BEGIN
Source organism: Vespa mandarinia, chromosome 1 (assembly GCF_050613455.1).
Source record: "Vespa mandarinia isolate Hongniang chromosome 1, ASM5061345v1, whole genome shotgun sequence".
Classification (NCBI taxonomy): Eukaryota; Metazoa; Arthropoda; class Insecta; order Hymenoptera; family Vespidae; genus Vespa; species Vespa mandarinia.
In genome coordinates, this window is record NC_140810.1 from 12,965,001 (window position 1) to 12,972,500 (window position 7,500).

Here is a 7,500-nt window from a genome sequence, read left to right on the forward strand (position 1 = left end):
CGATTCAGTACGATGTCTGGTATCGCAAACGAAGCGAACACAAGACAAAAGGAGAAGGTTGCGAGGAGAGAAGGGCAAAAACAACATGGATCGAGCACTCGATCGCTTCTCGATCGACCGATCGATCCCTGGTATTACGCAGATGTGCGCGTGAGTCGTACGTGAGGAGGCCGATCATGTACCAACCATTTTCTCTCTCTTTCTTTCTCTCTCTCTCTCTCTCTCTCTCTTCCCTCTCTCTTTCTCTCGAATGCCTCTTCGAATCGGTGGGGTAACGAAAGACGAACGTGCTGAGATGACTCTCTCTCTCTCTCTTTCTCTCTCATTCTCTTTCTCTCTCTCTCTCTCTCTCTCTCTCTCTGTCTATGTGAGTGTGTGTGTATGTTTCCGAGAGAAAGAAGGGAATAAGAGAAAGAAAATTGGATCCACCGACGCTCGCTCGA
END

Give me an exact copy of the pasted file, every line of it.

Source organism: Vespa mandarinia, chromosome 1 (assembly GCF_050613455.1).
Source record: "Vespa mandarinia isolate Hongniang chromosome 1, ASM5061345v1, whole genome shotgun sequence".
Classification (NCBI taxonomy): Eukaryota; Metazoa; Arthropoda; class Insecta; order Hymenoptera; family Vespidae; genus Vespa; species Vespa mandarinia.
In genome coordinates, this window is record NC_140810.1 from 12,965,001 (window position 1) to 12,972,500 (window position 7,500).

Here is a 7,500-nt window from a genome sequence, read left to right on the forward strand (position 1 = left end):
CGATTCAGTACGATGTCTGGTATCGCAAACGAAGCGAACACAAGACAAAAGGAGAAGGTTGCGAGGAGAGAAGGGCAAAAACAACATGGATCGAGCACTCGATCGCTTCTCGATCGACCGATCGATCCCTGGTATTACGCAGATGTGCGCGTGAGTCGTACGTGAGGAGGCCGATCATGTACCAACCATTTTCTCTCTCTTTCTTTCTCTCTCTCTCTCTCTCTCTCTCTTCCCTCTCTCTTTCTCTCGAATGCCTCTTCGAATCGGTGGGGTAACGAAAGACGAACGTGCTGAGATGACTCTCTCTCTCTCTCTTTCTCTCTCATTCTCTTTCTCTCTCTCTCTCTCTCTCTCTCTCTCTGTCTATGTGAGTGTGTGTGTATGTTTCCGAGAGAAAGAAGGGAATAAGAGAAAGAAAATTGGATCCACCGACGCTCGCTCGA